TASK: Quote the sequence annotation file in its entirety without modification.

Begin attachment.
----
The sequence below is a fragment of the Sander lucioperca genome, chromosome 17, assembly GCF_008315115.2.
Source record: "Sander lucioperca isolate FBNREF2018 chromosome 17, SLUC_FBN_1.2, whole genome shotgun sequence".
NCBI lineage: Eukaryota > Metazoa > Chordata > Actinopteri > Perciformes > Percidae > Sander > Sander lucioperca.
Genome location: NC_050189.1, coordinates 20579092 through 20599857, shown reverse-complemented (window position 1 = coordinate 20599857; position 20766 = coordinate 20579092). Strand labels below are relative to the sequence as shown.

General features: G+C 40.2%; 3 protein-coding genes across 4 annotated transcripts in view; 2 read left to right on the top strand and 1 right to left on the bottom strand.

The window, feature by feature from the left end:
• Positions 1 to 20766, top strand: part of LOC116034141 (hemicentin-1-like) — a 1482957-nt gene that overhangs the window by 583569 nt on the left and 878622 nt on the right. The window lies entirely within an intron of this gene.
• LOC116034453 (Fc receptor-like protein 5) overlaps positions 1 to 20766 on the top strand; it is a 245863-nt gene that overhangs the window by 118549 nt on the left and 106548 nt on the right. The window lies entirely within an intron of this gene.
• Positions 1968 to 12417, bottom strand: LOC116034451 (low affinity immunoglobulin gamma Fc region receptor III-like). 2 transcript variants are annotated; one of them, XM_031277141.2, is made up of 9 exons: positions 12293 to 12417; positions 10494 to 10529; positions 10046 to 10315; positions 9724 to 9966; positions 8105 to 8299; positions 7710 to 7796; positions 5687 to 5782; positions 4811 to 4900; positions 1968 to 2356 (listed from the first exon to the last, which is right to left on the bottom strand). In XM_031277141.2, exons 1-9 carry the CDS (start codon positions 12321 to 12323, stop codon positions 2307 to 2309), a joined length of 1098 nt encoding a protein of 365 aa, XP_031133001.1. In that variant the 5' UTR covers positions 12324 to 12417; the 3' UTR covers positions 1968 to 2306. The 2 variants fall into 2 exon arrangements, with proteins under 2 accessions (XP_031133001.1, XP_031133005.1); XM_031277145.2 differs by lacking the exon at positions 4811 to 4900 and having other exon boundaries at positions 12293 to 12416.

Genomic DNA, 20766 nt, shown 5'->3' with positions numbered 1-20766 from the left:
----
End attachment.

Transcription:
The sequence below is a fragment of the Sander lucioperca genome, chromosome 17, assembly GCF_008315115.2.
Source record: "Sander lucioperca isolate FBNREF2018 chromosome 17, SLUC_FBN_1.2, whole genome shotgun sequence".
NCBI lineage: Eukaryota > Metazoa > Chordata > Actinopteri > Perciformes > Percidae > Sander > Sander lucioperca.
Genome location: NC_050189.1, coordinates 20579092 through 20599857, shown reverse-complemented (window position 1 = coordinate 20599857; position 20766 = coordinate 20579092). Strand labels below are relative to the sequence as shown.

General features: G+C 40.2%; 3 protein-coding genes across 4 annotated transcripts in view; 2 read left to right on the top strand and 1 right to left on the bottom strand.

The window, feature by feature from the left end:
• Positions 1 to 20766, top strand: part of LOC116034141 (hemicentin-1-like) — a 1482957-nt gene that overhangs the window by 583569 nt on the left and 878622 nt on the right. The window lies entirely within an intron of this gene.
• LOC116034453 (Fc receptor-like protein 5) overlaps positions 1 to 20766 on the top strand; it is a 245863-nt gene that overhangs the window by 118549 nt on the left and 106548 nt on the right. The window lies entirely within an intron of this gene.
• Positions 1968 to 12417, bottom strand: LOC116034451 (low affinity immunoglobulin gamma Fc region receptor III-like). 2 transcript variants are annotated; one of them, XM_031277141.2, is made up of 9 exons: positions 12293 to 12417; positions 10494 to 10529; positions 10046 to 10315; positions 9724 to 9966; positions 8105 to 8299; positions 7710 to 7796; positions 5687 to 5782; positions 4811 to 4900; positions 1968 to 2356 (listed from the first exon to the last, which is right to left on the bottom strand). In XM_031277141.2, exons 1-9 carry the CDS (start codon positions 12321 to 12323, stop codon positions 2307 to 2309), a joined length of 1098 nt encoding a protein of 365 aa, XP_031133001.1. In that variant the 5' UTR covers positions 12324 to 12417; the 3' UTR covers positions 1968 to 2306. The 2 variants fall into 2 exon arrangements, with proteins under 2 accessions (XP_031133001.1, XP_031133005.1); XM_031277145.2 differs by lacking the exon at positions 4811 to 4900 and having other exon boundaries at positions 12293 to 12416.

Genomic DNA, 20766 nt, shown 5'->3' with positions numbered 1-20766 from the left: